Rishi Sunak pledged to scrap value added tax on all domestic energy bills for the next year if he becomes UK prime minister, a move his leadership rival, Liz Truss, criticized as a U-turn.
Announcing a “winter plan” to address inflation and the cost of living, Sunak’s campaign said he would introduce a “targeted, temporary and timely tax cut” by removing VAT on domestic energy bills if a price cap imposed by the regulator rises above £3,000 ($3,610) as expected later this year.
The measure – which Bloomberg Economist Dan Hanson estimates would cost about £4 billion – marks an about-turn by Sunak, who earlier this year had argued it would “disproportionately benefit wealthier households,” when he was Chancellor of the Exchequer.
Sunak is trying to turn around his prospects of winning the runoff against Truss, who has emerged as the clear front-runner among the Tory Party membership who will elect a winner. The economy has emerged as a clear dividing line between the candidates, with Truss arguing for immediate tax cuts to help tackle the cost-of-living crisis, and Sunak arguing the priority is to bear down on inflation.
Late Tuesday, the former chancellor’s campaign argued the policy would “bear down on prices,” contrasting it with tax cuts promised by Truss that they warned would “stoke inflation.”
Hanson said the policy would cost the equivalent of 0.2% of the UK’s Gross Domestic Product, a small economic impact. He said that based on an assumption the price cap is set to rise by 60% in October, the VAT cut would mean it instead rises by 52%. He also said Sunak’s policy would have a direct impact on inflation, reducing it by about 0.4 percentage point in October. That would mean an 0.4-point uplift to inflation once the tax holiday expires a year later.
Sunak also said he would “expand the labor force” by “tightening up the rules on out of work benefits,” doubling the number of hours a week someone on welfare has to work to avoid looking for a full-time job.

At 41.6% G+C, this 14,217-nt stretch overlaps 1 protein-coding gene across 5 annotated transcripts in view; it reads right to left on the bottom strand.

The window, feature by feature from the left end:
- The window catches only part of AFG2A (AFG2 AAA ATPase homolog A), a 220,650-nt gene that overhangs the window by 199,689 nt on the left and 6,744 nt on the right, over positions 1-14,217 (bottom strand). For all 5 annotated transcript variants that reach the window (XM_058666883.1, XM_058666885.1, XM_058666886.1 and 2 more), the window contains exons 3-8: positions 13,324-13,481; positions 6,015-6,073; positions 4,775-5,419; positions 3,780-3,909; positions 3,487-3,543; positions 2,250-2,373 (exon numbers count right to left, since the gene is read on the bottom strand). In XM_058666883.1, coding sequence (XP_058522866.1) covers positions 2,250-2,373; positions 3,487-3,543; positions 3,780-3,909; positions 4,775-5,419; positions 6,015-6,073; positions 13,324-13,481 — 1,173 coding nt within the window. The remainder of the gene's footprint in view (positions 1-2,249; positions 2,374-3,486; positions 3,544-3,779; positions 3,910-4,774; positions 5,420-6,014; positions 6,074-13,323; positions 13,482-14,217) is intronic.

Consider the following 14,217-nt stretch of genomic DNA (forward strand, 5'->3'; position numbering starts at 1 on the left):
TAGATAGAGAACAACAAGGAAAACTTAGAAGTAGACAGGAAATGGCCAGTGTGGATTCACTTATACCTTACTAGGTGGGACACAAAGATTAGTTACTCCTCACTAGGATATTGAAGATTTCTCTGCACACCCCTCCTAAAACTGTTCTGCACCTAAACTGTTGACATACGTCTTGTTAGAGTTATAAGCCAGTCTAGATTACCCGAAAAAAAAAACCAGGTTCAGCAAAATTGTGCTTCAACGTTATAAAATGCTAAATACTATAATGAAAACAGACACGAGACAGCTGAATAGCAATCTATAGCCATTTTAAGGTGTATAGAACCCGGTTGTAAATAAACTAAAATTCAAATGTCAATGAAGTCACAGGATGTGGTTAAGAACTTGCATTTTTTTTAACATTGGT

Work and Pensions Secretary Therese Coffey, a Truss supporter, accused him of blocking the very same changes to benefit rules while he was chancellor.
The Truss campaign also accused Sunak of changing his mind on VAT, pointing to his comments in the House of Commons in February that the policy would help wealthier households more than poorer one. It’s an argument he made again in May, telling the Commons that a VAT cut would give “higher tax discounts to those who are particularly wealthy or have large houses and energy bills.”
Business Secretary Kwasi Kwarteng – a prominent Truss backer – on Wednesday told GB News that Sunak’s plan was a “screeching handbrake U-turn.”
Pat McFadden, Labour’s shadow chief secretary to the Treasury, said that Sunak was guilty of “playing hokey cokey with our taxes” and “acting as his own personal rebuttal unit — attacking a policy for months, then adopting it.”
Separately, Truss’ campaign announced a new policy on crime, setting a target for police to cut homicide, serious violence and neighborhood crime by 20% by the end of the current Parliament.
Her campaign also said she would publish league tables showing how police forces are performing against the national trend.